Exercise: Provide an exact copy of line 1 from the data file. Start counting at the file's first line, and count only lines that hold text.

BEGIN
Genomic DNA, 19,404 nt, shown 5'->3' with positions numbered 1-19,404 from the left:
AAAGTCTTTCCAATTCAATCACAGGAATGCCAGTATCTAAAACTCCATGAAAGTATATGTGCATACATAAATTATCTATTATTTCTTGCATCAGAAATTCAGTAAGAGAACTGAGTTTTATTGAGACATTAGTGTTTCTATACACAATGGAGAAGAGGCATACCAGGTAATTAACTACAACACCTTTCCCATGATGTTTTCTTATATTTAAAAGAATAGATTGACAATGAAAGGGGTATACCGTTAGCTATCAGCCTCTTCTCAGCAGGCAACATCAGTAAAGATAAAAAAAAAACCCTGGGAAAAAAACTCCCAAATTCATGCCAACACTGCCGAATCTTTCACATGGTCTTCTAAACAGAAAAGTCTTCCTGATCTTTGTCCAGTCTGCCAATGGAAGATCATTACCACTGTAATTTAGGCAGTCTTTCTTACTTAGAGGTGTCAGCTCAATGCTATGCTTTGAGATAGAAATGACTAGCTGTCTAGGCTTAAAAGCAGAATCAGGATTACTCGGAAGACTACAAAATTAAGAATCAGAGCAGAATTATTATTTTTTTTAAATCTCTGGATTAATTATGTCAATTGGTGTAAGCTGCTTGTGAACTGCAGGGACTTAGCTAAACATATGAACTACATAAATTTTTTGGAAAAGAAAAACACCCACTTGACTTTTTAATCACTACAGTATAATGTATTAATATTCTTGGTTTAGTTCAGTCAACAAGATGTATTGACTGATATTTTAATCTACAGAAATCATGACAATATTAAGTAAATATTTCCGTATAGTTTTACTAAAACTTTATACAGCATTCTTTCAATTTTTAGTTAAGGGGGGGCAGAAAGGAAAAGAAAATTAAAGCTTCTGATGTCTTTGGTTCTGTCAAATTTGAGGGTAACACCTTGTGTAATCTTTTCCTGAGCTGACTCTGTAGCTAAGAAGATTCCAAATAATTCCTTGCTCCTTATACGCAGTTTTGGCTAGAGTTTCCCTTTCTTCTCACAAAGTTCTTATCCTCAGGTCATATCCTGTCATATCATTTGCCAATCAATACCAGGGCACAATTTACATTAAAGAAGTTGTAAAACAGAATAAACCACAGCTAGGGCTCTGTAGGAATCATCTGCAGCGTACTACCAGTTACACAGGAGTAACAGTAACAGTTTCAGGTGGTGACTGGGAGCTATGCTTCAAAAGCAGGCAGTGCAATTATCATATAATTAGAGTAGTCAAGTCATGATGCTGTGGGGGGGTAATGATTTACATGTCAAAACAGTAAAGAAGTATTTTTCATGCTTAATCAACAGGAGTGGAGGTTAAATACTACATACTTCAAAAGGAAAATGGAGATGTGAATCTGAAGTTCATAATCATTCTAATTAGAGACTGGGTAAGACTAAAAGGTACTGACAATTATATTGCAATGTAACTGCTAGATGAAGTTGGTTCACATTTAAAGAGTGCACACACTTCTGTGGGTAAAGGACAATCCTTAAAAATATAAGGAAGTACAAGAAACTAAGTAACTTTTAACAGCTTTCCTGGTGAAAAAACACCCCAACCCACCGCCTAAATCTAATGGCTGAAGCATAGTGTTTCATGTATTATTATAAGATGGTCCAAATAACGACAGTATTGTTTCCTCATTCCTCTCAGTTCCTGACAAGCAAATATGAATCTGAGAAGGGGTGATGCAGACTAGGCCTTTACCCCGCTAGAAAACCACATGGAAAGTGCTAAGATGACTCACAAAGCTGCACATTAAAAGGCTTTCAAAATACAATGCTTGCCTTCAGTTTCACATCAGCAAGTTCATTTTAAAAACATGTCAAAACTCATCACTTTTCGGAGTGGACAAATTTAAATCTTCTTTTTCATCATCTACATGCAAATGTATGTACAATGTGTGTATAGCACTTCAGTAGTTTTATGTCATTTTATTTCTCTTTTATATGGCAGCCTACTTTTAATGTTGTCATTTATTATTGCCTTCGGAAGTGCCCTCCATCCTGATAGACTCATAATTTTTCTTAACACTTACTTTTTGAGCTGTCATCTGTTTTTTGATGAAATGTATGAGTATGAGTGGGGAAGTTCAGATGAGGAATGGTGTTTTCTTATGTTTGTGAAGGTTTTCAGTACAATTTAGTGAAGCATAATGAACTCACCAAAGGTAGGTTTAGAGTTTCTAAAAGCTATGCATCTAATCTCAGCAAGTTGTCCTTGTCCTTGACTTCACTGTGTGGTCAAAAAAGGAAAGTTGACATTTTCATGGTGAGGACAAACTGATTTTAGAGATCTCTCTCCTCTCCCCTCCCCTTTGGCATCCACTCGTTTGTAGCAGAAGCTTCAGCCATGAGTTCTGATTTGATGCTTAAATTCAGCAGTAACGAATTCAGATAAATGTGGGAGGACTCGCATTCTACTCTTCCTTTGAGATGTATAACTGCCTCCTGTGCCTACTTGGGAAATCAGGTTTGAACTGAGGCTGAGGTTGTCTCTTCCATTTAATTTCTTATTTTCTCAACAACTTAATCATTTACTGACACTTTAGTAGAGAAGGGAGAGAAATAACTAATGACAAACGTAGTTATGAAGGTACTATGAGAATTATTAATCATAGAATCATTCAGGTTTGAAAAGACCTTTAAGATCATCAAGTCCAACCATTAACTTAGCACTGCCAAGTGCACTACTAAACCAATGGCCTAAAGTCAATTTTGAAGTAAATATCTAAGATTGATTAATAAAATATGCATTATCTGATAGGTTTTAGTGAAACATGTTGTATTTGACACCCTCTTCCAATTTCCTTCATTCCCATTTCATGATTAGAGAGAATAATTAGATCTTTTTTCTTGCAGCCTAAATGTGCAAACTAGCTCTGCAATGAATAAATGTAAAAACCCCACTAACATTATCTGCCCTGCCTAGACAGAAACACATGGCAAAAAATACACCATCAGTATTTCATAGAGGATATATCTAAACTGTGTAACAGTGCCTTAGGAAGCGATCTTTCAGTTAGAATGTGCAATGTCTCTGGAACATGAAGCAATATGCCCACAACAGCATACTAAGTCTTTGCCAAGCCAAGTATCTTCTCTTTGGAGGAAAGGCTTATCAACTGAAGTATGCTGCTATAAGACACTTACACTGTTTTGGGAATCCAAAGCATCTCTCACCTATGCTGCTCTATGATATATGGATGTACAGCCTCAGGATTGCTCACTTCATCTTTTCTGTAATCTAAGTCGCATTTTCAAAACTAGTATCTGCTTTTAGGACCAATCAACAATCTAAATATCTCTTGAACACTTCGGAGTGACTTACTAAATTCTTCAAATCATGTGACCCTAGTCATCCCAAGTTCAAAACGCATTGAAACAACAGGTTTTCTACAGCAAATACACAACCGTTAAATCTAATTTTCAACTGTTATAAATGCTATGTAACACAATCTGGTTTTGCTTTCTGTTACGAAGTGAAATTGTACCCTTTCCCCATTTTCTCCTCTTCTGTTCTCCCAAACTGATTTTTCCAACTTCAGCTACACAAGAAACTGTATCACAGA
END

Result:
Genomic DNA, 19,404 nt, shown 5'->3' with positions numbered 1-19,404 from the left: